Data Goes to the Gym

As a self-confessed nerd, my memories of middle school kickball are of being picked last and worrying about taking errant kicks to the face. In my role as computational thinking curriculum specialist, and in collaboration with P.E. teacher Eric Murphy, I took it as a personal mission to do better with the middle schoolers at Excel Public Charter School in Kent, Wash. We serve a wonderful, diverse group of students with varying athletic abilities and social standings, and we wanted to ensure each and every one of them saw themselves as both an athlete and a productive member of a team.

Seth is a perfect example. An 8th grader excelling in his core academic classes, Seth was often overlooked in P.E. class based on his small size and academic prowess. In fact, his only grade below an A in first semester was in P.E., as he often struggled to see himself as a successful athlete. Seth needed a way to demonstrate his mastery of the learning objectives, and a way to help his peers overcome their prejudices and understand his value to the team.

Sabermetrics was our answer, much as it was for the struggling Oakland A’s. We named our unit MoneyKickball after “Moneyball,” the book-turned-movie written about that crazy season. During MoneyKickball games, a rotating Data Captain from each team was responsible for capturing play data in real-time. Data was captured using a simple web form I coded myself, pictured below. For each play, the Data Captain would record the kicker and pitcher, the outcome of the play, the direction the ball was kicked, any runs scored and any outs incurred.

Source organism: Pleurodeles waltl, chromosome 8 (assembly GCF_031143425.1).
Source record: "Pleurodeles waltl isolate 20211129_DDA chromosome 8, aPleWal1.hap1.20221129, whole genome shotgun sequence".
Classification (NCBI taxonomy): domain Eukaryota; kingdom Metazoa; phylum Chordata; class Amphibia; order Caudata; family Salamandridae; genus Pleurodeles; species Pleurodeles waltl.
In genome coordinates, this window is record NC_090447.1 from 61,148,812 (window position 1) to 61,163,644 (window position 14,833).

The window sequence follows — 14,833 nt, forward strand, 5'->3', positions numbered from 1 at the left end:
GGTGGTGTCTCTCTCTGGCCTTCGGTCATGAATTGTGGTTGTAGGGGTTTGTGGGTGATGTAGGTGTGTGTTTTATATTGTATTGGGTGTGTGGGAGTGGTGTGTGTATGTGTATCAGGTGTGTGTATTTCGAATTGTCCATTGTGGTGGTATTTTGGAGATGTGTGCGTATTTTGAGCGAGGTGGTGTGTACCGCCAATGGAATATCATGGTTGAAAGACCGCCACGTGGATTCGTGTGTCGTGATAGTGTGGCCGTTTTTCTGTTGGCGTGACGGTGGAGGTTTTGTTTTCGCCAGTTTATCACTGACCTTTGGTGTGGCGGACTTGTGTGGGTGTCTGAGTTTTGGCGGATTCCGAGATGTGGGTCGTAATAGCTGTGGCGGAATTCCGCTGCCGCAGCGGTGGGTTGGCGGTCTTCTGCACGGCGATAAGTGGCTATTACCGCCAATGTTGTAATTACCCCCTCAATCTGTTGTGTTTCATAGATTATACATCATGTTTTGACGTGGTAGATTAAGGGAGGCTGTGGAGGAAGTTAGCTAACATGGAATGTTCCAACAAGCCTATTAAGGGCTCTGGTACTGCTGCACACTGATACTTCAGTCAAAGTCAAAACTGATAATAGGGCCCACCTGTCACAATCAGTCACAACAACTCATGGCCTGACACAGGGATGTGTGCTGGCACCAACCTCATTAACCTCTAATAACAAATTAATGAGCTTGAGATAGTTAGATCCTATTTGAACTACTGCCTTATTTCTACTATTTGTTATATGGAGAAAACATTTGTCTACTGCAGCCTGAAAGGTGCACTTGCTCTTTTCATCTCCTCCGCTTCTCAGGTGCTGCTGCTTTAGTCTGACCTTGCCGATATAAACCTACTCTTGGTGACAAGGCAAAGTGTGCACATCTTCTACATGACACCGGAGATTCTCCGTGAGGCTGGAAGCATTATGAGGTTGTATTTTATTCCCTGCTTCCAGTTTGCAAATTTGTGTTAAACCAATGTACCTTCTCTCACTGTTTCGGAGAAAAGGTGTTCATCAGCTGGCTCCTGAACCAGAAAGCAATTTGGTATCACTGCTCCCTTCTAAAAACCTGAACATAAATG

Web form for data capture coded in HTML and JavaScript.

This data was then aggregated across games to create individual athlete profiles, which students eagerly checked after each game. As with core academic classes, we placed an intentional focus on personal growth and goal-setting over students recording the “best” stats. If a student elected to increase their On-Base Percentage or OBP—calculated from the number of times they got on base—then it didn’t matter if they were five hundred points below their peers’ average. If they were improving week to week, they were both personally triumphant and contributing to the success of their team.

Playing Your Best

However, game data was collected for much more than just goal tracking. One of the core computational thinking skills our students practice across all courses is pattern recognition, which we define as analyzing trends in data to inform solutions. At the start of every class, a new set of Data Captains were tasked with drafting fresh teams using fully anonymized player data. Gone were the days of teaming up with your friends or counting off “one two, one two;” with data this rich, we couldn’t afford not to leverage it at every possible opportunity. In fact, Seth was consistently among the first students picked—with stellar and improving stats from previous games, he was always a highly coveted player that would likely have been overlooked without the data having been anonymized.